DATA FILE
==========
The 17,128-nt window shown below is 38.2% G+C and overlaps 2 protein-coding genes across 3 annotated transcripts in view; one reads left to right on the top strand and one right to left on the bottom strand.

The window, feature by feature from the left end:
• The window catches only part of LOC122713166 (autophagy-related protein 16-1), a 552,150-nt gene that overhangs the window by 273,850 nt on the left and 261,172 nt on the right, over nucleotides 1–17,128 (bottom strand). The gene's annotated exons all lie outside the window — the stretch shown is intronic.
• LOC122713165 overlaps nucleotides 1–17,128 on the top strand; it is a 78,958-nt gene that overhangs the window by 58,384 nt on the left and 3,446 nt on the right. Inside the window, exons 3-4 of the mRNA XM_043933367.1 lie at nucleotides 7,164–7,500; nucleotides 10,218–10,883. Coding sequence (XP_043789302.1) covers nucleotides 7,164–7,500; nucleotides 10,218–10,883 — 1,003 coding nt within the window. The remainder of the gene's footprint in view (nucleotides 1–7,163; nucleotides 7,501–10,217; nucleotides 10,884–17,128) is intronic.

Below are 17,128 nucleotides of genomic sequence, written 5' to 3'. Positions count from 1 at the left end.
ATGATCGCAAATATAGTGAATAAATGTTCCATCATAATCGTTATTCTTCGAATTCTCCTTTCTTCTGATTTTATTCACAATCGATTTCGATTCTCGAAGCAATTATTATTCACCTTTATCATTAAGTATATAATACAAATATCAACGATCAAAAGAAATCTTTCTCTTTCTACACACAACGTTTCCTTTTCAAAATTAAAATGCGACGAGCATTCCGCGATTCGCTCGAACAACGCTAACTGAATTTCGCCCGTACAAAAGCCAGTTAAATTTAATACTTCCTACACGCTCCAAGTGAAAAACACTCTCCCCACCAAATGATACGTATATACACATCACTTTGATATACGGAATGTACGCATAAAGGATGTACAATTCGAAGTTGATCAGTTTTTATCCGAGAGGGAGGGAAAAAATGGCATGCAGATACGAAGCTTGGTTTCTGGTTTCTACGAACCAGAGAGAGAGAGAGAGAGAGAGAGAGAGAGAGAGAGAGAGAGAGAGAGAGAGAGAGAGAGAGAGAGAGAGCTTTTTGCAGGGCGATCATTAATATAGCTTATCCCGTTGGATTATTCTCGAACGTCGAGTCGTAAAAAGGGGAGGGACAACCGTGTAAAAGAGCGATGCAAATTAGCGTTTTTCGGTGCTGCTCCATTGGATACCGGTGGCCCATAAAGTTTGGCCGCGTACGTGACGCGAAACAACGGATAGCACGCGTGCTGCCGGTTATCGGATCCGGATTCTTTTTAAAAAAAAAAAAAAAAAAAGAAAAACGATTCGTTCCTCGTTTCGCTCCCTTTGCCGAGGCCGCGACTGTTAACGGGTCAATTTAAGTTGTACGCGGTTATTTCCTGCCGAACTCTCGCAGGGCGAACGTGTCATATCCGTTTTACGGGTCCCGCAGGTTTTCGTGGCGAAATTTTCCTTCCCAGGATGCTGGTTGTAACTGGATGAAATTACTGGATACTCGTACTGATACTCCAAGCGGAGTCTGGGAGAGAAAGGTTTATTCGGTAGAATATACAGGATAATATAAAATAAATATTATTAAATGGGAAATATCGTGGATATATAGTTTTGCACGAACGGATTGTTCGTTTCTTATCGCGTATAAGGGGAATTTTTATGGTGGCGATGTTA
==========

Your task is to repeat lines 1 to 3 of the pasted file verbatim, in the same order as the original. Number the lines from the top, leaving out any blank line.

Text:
The 17,128-nt window shown below is 38.2% G+C and overlaps 2 protein-coding genes across 3 annotated transcripts in view; one reads left to right on the top strand and one right to left on the bottom strand.

The window, feature by feature from the left end:
• The window catches only part of LOC122713166 (autophagy-related protein 16-1), a 552,150-nt gene that overhangs the window by 273,850 nt on the left and 261,172 nt on the right, over nucleotides 1–17,128 (bottom strand). The gene's annotated exons all lie outside the window — the stretch shown is intronic.